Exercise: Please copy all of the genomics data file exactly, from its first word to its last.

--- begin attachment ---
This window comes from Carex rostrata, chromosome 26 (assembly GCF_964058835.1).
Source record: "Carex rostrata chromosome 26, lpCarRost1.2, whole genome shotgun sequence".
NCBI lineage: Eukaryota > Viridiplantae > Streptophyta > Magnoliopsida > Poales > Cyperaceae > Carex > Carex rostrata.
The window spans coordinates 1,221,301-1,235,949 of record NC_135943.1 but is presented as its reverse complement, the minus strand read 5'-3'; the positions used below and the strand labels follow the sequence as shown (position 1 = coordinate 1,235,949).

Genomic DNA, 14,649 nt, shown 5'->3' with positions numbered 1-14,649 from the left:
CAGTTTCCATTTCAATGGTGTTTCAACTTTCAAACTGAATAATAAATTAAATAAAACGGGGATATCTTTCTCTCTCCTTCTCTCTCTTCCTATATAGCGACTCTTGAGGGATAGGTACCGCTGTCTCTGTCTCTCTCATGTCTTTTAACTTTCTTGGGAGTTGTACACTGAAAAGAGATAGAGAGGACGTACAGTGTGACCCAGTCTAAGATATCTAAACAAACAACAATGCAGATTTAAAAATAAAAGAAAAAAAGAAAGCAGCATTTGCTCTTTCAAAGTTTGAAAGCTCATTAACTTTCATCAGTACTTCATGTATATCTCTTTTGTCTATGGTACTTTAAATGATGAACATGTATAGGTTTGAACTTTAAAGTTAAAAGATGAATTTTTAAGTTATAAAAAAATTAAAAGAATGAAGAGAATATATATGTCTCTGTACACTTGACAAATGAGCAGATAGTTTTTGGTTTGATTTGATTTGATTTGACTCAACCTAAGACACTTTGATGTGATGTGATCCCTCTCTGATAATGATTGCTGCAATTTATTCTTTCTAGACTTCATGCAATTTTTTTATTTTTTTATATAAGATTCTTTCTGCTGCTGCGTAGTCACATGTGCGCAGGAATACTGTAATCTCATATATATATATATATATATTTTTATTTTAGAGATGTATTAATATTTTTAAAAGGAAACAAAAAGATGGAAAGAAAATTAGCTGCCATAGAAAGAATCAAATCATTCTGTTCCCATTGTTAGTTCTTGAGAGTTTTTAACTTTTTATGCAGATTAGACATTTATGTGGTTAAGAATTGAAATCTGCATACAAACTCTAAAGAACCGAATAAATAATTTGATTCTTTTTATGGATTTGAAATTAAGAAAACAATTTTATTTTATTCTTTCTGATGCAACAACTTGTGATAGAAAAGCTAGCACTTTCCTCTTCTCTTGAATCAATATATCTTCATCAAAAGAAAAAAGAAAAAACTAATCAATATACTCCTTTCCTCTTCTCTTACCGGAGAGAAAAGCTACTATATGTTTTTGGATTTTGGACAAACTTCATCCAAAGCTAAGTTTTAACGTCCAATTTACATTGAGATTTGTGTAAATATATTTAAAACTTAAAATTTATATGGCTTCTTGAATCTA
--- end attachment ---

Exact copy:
This window comes from Carex rostrata, chromosome 26 (assembly GCF_964058835.1).
Source record: "Carex rostrata chromosome 26, lpCarRost1.2, whole genome shotgun sequence".
NCBI lineage: Eukaryota > Viridiplantae > Streptophyta > Magnoliopsida > Poales > Cyperaceae > Carex > Carex rostrata.
The window spans coordinates 1,221,301-1,235,949 of record NC_135943.1 but is presented as its reverse complement, the minus strand read 5'-3'; the positions used below and the strand labels follow the sequence as shown (position 1 = coordinate 1,235,949).

Genomic DNA, 14,649 nt, shown 5'->3' with positions numbered 1-14,649 from the left:
CAGTTTCCATTTCAATGGTGTTTCAACTTTCAAACTGAATAATAAATTAAATAAAACGGGGATATCTTTCTCTCTCCTTCTCTCTCTTCCTATATAGCGACTCTTGAGGGATAGGTACCGCTGTCTCTGTCTCTCTCATGTCTTTTAACTTTCTTGGGAGTTGTACACTGAAAAGAGATAGAGAGGACGTACAGTGTGACCCAGTCTAAGATATCTAAACAAACAACAATGCAGATTTAAAAATAAAAGAAAAAAAGAAAGCAGCATTTGCTCTTTCAAAGTTTGAAAGCTCATTAACTTTCATCAGTACTTCATGTATATCTCTTTTGTCTATGGTACTTTAAATGATGAACATGTATAGGTTTGAACTTTAAAGTTAAAAGATGAATTTTTAAGTTATAAAAAAATTAAAAGAATGAAGAGAATATATATGTCTCTGTACACTTGACAAATGAGCAGATAGTTTTTGGTTTGATTTGATTTGATTTGACTCAACCTAAGACACTTTGATGTGATGTGATCCCTCTCTGATAATGATTGCTGCAATTTATTCTTTCTAGACTTCATGCAATTTTTTTATTTTTTTATATAAGATTCTTTCTGCTGCTGCGTAGTCACATGTGCGCAGGAATACTGTAATCTCATATATATATATATATATATTTTTATTTTAGAGATGTATTAATATTTTTAAAAGGAAACAAAAAGATGGAAAGAAAATTAGCTGCCATAGAAAGAATCAAATCATTCTGTTCCCATTGTTAGTTCTTGAGAGTTTTTAACTTTTTATGCAGATTAGACATTTATGTGGTTAAGAATTGAAATCTGCATACAAACTCTAAAGAACCGAATAAATAATTTGATTCTTTTTATGGATTTGAAATTAAGAAAACAATTTTATTTTATTCTTTCTGATGCAACAACTTGTGATAGAAAAGCTAGCACTTTCCTCTTCTCTTGAATCAATATATCTTCATCAAAAGAAAAAAGAAAAAACTAATCAATATACTCCTTTCCTCTTCTCTTACCGGAGAGAAAAGCTACTATATGTTTTTGGATTTTGGACAAACTTCATCCAAAGCTAAGTTTTAACGTCCAATTTACATTGAGATTTGTGTAAATATATTTAAAACTTAAAATTTATATGGCTTCTTGAATCTA